The IPCC report: What does it mean for our mental health?


Everyone has heard about the new International Panel on Climate Change (IPCC) report by now. If you haven't, have you been living under a rock? Or perhaps I’m in a social media “eco” chamber...


Aug. 10, 2021, 6 p.m. by Eddie Fitzgerald-Barron

Here is the full report or if you don’t have time to read a 4,000 pager, here are some highlights...but be warned, it’s pretty overwhelming. The general consensus is climate change is our fault and it's quite bad.

In the lead up to the release of “AR6 Climate Change 2021: The Physical Science Basis,” we have been experiencing extreme weather events all across the globe. 2021 has broken records, and we’re not talking about the Olympics.

Here are a few:

  • Record-breaking snowfall in Madrid in the first few weeks of 2021 causing around £1.2bn of damage.
  • Storm Christoph, here at home in the UK. One of the wettest three days on record at the end of January flooding hundereds of homes.
  • Cyclone Ana in Fiji causing 10,000 people to take refuge in hundreds of evacuation centres all over the country.
  • The big freeze in Texas in February, which could only be likened to The Day After Tomorrow. With a death toll of 210.
  • Flooding in New South Wales in March. The NSW State Emergency Service urged residents to look after both their physical and mental health due to evacuations as a result of the flooding.
  • Cyclone Seroja in Indonesia where 160 people died and 22,000 were evacuated.
  • Wildfires in Greece in May. 20 square kilometres were wiped out by the blaze.
  • Record-breaking heatwave in Moscow in June
  • Heat dome in Northwest USA. Blistering temperatures that had never been experienced in the area before. The extreme heat cooked mussels in their shells on the Canadian coast.
  • Floods in New York, with videos of flooded subways going viral.
  • Fire in Oregon consuming more than 364,000 acres of land.
  • Flooding across western Europe. 
  • Floods in China. Killing more than 300 people and affecting more than 440,000.
  • Fires raging for more than 7 days across Turkey
  • 400 wildfires are burning across Greece at the time this article was published. The UK has sent firefighters there to help battle the blaze. 
  • Second largest blaze in California history.

We don’t need an international panel of expert scientists to tell us that we’re in hot water here...metaphorically and literally.

We’re about two-thirds of the way through the year and this is by no means an exhaustive list of extreme weather events. These events are easily forgotten. In a world of hyper normalisation, business as usual prevails and we carry on as normal. But then this new report by the IPCC comes out stating that these weather events are “unequivocally” caused by human influence…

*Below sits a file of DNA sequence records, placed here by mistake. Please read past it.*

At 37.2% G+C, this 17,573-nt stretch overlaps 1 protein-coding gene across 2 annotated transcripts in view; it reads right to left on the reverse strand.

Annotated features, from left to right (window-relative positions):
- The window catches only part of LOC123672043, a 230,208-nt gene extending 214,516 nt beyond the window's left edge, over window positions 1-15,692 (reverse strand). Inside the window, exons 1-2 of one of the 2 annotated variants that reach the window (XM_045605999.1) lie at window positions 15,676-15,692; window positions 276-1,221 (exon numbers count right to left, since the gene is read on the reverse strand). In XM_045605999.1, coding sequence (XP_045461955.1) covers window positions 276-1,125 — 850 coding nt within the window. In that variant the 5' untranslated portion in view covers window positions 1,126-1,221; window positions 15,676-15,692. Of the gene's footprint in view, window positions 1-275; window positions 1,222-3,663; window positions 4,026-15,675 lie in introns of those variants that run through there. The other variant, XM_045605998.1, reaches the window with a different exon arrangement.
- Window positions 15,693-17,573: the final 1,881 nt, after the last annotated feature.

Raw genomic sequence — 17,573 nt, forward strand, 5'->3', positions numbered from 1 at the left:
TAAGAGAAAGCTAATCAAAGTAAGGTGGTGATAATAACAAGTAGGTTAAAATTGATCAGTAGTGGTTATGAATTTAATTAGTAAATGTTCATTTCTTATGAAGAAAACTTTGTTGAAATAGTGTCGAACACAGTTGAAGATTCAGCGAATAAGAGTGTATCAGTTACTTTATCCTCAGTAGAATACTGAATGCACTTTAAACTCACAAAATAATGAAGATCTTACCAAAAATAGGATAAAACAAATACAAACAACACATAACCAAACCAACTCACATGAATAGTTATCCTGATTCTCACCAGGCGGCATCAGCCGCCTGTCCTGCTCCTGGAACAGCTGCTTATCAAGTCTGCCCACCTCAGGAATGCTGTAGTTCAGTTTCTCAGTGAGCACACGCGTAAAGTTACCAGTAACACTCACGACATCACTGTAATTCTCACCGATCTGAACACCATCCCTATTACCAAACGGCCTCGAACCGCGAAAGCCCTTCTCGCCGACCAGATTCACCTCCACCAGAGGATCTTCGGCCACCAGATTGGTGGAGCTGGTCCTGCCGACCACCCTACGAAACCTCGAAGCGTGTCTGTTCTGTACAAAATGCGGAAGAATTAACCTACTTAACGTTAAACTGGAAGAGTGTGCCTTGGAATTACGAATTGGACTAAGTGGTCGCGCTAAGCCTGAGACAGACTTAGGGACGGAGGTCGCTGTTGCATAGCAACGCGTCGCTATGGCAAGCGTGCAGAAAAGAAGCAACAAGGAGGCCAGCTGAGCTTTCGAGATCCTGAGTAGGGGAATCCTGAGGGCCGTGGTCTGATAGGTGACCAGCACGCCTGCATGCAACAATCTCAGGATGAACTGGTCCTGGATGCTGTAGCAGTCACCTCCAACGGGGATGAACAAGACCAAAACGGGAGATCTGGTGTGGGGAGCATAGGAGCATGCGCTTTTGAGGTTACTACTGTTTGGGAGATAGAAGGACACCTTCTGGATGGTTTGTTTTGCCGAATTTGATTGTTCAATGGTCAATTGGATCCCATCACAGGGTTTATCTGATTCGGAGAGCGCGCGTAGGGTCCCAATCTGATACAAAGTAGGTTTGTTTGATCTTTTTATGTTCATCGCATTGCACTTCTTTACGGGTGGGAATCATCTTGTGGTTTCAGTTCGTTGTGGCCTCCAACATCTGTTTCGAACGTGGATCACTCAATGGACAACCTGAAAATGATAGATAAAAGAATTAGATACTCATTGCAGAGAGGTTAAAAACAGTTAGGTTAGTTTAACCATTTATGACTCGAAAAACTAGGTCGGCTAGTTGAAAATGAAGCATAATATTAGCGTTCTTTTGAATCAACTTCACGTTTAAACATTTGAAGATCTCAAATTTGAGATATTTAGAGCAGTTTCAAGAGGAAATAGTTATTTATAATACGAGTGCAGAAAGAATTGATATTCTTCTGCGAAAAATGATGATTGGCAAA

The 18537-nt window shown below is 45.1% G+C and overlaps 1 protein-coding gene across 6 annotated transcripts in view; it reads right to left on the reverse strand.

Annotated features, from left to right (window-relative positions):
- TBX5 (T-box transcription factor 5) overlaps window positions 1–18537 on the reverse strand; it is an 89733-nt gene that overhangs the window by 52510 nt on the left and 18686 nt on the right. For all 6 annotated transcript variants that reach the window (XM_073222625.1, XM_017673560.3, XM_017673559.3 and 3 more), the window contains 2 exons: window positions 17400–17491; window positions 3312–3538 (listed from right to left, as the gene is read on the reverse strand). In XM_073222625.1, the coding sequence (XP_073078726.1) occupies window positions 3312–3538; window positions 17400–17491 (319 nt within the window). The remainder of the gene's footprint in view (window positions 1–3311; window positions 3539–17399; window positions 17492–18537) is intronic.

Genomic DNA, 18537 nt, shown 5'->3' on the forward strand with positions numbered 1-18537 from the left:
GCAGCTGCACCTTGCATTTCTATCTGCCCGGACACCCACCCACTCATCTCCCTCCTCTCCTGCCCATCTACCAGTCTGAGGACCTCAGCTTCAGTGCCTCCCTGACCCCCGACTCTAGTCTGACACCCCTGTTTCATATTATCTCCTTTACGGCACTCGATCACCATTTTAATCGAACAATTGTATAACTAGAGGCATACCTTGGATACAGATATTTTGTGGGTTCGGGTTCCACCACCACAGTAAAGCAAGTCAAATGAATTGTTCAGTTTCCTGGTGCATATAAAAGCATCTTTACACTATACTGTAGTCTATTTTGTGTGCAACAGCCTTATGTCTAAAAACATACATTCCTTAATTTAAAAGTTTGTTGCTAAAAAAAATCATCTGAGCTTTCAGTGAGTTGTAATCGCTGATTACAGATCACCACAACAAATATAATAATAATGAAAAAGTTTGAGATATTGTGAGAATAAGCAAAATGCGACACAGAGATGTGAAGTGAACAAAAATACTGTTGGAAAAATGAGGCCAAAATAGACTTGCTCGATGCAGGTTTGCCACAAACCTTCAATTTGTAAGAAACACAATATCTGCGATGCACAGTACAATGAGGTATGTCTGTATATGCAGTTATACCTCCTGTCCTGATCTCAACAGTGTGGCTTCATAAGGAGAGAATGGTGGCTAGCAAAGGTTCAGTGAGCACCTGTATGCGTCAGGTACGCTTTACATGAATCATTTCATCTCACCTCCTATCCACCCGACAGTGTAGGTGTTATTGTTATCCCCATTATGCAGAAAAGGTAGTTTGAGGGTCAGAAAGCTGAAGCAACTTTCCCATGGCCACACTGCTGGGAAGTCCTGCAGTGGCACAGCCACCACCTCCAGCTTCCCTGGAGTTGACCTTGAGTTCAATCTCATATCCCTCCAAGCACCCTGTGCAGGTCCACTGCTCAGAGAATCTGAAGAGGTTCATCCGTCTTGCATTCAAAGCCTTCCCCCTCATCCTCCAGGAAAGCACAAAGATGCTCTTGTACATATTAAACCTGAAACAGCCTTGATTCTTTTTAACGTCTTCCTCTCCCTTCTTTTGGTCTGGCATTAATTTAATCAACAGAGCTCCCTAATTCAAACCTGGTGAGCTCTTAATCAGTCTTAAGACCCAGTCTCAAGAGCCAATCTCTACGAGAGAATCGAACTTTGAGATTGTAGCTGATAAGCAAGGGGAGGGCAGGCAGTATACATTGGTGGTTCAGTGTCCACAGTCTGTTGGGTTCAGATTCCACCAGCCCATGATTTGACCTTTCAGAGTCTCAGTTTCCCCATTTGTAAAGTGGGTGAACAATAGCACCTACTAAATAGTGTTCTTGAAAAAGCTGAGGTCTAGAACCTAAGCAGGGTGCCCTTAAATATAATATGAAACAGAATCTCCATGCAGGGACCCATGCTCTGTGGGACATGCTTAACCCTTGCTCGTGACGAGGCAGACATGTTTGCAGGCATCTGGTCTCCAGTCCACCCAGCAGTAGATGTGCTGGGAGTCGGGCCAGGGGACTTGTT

It’s easy to begin to feel the effects of Climate Anxiety when faced with the facts… 

Climate change can have an effect on our mental health in a number of ways. There is the very immediate trauma and stress experienced after extreme weather events or natural disasters. The shock of displacement or separation when people are moved out of their homes. And the slightly less easy-to-see repercussions of worrying about what the future holds, whether it is sensible to have children, and overall impending doom. These are all, of course, exacerbated for vulnerable populations and those on the front line of the Climate Crisis.

Associated symptoms include insomnia, panic attacks, and obsessive thinking which can then lead to other stress-related issues such as anxiety disorders and depression.

Climate anxiety is particularly the case amongst the young; according to a survey, 83% of Gen-Z are concerned about the health of the planet.

It is a completely rational response to the devastation that is sweeping the globe. In fact, it would be surprising if we were not feeling somewhat anxious. Just as long as the anxiety doesn’t become full-scale “climate doomism” or the idea that “there is no hope, therefore, there is no reason to take action”.

 


But what can we do?

First of all, don’t take it all our your shoulders. It’s a global issue and insurmountable by any one individual. Have a think about what you can do:

Act - this actually goes for most types of anxiety - often action is the antidote.

  • Go and help out your local community action group
  • Take small steps to reduce your carbon footprint, and tell your friends to do the same. Check out our blogs on reducing your carbon footprint in the home, when travelling, of your food, and what you buy.
  • Talk to your friends and family about it, climate change is real, we don’t need to shy away from these types of conversations.
  • Help each other out. Rather than ramming climate action down people’s proverbial throats. Help them think about what they can do rather than what they should do.
  • Write to your local MP - this is an issue that must be addressed by governments and big businesses.
  • Stop supporting businesses that are not doing their part and support those that are!
  • Speak to your place of work and your team about what you can do to reduce your impact at work.

 

I’ll leave you with a quote that keeps coming up in a community meetup that I have been attending - and it sums it up really well: 

“Don’t let perfection get in the way of progress.” 

I’m not sure who originally said it but I wholeheartedly agree.

Edit: after a quick search on Ecosia, looks like it may have been adapted from a Churchill quote “Perfection is the enemy of progress”